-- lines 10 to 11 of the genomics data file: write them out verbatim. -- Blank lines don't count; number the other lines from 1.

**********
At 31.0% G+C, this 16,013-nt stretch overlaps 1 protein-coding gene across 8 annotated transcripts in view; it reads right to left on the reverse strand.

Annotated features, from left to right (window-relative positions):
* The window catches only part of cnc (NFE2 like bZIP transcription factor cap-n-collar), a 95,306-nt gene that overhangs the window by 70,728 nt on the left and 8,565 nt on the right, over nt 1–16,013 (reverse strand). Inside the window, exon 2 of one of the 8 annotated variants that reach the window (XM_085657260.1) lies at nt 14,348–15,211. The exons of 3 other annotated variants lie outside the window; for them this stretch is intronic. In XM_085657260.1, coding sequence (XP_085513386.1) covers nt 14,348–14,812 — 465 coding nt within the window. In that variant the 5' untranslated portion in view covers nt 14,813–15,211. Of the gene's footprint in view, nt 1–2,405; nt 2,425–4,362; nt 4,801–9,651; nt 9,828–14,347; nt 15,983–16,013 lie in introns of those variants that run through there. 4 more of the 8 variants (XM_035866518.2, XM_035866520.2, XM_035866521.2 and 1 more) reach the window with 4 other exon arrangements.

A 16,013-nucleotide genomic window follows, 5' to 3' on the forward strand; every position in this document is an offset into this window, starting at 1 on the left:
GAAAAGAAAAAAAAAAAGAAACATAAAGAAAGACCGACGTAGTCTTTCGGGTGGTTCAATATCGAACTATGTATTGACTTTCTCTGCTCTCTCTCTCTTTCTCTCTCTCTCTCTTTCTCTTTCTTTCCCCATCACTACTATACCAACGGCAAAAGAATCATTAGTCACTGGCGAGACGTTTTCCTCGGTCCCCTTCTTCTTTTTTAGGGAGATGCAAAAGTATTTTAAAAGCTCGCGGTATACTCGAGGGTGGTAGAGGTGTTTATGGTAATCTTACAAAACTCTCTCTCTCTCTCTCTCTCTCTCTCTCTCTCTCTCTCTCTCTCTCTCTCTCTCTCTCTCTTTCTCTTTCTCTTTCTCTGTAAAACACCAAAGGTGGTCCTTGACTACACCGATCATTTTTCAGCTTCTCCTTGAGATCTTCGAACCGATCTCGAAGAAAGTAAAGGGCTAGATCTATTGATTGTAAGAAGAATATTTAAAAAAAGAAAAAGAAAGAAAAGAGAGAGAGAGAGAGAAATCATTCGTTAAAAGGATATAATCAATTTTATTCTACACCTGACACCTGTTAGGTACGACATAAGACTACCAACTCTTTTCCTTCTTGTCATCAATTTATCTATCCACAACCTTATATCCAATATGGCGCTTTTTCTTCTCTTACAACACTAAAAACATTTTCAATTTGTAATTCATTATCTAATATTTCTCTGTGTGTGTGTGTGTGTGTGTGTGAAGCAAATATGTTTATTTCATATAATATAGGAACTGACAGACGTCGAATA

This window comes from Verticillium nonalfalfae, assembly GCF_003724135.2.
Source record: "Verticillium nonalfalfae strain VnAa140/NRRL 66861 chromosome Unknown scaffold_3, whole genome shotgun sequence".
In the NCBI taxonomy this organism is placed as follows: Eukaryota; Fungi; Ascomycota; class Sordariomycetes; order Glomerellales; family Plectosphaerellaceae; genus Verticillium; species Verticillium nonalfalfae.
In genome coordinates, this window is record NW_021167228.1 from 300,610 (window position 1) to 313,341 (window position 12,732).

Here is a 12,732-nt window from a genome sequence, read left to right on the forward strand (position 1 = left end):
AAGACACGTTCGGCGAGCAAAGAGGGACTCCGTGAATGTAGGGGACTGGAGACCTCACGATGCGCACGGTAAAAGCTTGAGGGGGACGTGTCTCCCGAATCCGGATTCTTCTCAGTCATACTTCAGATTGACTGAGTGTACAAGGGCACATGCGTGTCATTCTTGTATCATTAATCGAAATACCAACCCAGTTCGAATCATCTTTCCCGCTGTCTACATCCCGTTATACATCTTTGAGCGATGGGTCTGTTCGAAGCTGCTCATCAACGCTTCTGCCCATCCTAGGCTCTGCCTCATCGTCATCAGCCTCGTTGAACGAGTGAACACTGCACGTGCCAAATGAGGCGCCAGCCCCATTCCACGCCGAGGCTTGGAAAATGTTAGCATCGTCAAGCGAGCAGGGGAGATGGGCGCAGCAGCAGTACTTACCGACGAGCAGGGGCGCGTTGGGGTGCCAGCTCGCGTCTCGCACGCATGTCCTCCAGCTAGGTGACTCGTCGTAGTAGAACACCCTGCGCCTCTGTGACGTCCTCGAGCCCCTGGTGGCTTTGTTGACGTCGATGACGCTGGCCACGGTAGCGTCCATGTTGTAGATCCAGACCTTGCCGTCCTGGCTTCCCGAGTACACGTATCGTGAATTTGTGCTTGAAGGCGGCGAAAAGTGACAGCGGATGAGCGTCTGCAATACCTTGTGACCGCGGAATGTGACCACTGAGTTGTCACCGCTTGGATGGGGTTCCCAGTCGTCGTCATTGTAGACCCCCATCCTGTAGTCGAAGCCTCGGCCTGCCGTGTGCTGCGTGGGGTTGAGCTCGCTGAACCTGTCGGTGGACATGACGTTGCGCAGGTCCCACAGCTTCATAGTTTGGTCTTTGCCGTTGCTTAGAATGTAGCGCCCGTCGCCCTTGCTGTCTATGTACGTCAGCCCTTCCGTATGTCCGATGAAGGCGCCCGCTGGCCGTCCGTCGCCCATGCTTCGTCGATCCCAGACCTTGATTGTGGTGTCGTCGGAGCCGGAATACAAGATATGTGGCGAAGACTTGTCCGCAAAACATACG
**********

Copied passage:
Here is a 12,732-nt window from a genome sequence, read left to right on the forward strand (position 1 = left end):
AAGACACGTTCGGCGAGCAAAGAGGGACTCCGTGAATGTAGGGGACTGGAGACCTCACGATGCGCACGGTAAAAGCTTGAGGGGGACGTGTCTCCCGAATCCGGATTCTTCTCAGTCATACTTCAGATTGACTGAGTGTACAAGGGCACATGCGTGTCATTCTTGTATCATTAATCGAAATACCAACCCAGTTCGAATCATCTTTCCCGCTGTCTACATCCCGTTATACATCTTTGAGCGATGGGTCTGTTCGAAGCTGCTCATCAACGCTTCTGCCCATCCTAGGCTCTGCCTCATCGTCATCAGCCTCGTTGAACGAGTGAACACTGCACGTGCCAAATGAGGCGCCAGCCCCATTCCACGCCGAGGCTTGGAAAATGTTAGCATCGTCAAGCGAGCAGGGGAGATGGGCGCAGCAGCAGTACTTACCGACGAGCAGGGGCGCGTTGGGGTGCCAGCTCGCGTCTCGCACGCATGTCCTCCAGCTAGGTGACTCGTCGTAGTAGAACACCCTGCGCCTCTGTGACGTCCTCGAGCCCCTGGTGGCTTTGTTGACGTCGATGACGCTGGCCACGGTAGCGTCCATGTTGTAGATCCAGACCTTGCCGTCCTGGCTTCCCGAGTACACGTATCGTGAATTTGTGCTTGAAGGCGGCGAAAAGTGACAGCGGATGAGCGTCTGCAATACCTTGTGACCGCGGAATGTGACCACTGAGTTGTCACCGCTTGGATGGGGTTCCCAGTCGTCGTCATTGTAGACCCCCATCCTGTAGTCGAAGCCTCGGCCTGCCGTGTGCTGCGTGGGGTTGAGCTCGCTGAACCTGTCGGTGGACATGACGTTGCGCAGGTCCCACAGCTTCATAGTTTGGTCTTTGCCGTTGCTTAGAATGTAGCGCCCGTCGCCCTTGCTGTCTATGTACGTCAGCCCTTCCGTATGTCCGATGAAGGCGCCCGCTGGCCGTCCGTCGCCCATGCTTCGTCGATCCCAGACCTTGATTGTGGTGTCGTCGGAGCCGGAATACAAGATATGTGGCGAAGACTTGTCCGCAAAACATACG